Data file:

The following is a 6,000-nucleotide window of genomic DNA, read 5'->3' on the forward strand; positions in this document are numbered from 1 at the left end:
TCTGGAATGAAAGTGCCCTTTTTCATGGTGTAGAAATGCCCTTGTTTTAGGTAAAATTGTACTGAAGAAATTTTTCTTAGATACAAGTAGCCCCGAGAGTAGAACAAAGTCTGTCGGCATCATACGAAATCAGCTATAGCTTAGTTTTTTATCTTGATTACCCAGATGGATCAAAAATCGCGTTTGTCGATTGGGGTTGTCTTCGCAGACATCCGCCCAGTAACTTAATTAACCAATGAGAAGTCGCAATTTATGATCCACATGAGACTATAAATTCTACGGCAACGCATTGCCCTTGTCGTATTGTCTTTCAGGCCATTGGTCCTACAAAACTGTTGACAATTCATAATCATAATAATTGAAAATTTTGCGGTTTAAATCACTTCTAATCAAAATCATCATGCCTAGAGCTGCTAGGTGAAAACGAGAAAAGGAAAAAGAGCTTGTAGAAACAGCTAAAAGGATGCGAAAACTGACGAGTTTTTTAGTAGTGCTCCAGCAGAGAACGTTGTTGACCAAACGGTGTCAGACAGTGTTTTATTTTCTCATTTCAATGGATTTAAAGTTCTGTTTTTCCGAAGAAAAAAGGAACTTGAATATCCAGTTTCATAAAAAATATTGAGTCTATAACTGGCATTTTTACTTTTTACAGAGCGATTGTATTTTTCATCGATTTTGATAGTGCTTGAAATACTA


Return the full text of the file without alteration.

The following is a 6,000-nucleotide window of genomic DNA, read 5'->3' on the forward strand; positions in this document are numbered from 1 at the left end:
TCTGGAATGAAAGTGCCCTTTTTCATGGTGTAGAAATGCCCTTGTTTTAGGTAAAATTGTACTGAAGAAATTTTTCTTAGATACAAGTAGCCCCGAGAGTAGAACAAAGTCTGTCGGCATCATACGAAATCAGCTATAGCTTAGTTTTTTATCTTGATTACCCAGATGGATCAAAAATCGCGTTTGTCGATTGGGGTTGTCTTCGCAGACATCCGCCCAGTAACTTAATTAACCAATGAGAAGTCGCAATTTATGATCCACATGAGACTATAAATTCTACGGCAACGCATTGCCCTTGTCGTATTGTCTTTCAGGCCATTGGTCCTACAAAACTGTTGACAATTCATAATCATAATAATTGAAAATTTTGCGGTTTAAATCACTTCTAATCAAAATCATCATGCCTAGAGCTGCTAGGTGAAAACGAGAAAAGGAAAAAGAGCTTGTAGAAACAGCTAAAAGGATGCGAAAACTGACGAGTTTTTTAGTAGTGCTCCAGCAGAGAACGTTGTTGACCAAACGGTGTCAGACAGTGTTTTATTTTCTCATTTCAATGGATTTAAAGTTCTGTTTTTCCGAAGAAAAAAGGAACTTGAATATCCAGTTTCATAAAAAATATTGAGTCTATAACTGGCATTTTTACTTTTTACAGAGCGATTGTATTTTTCATCGATTTTGATAGTGCTTGAAATACTA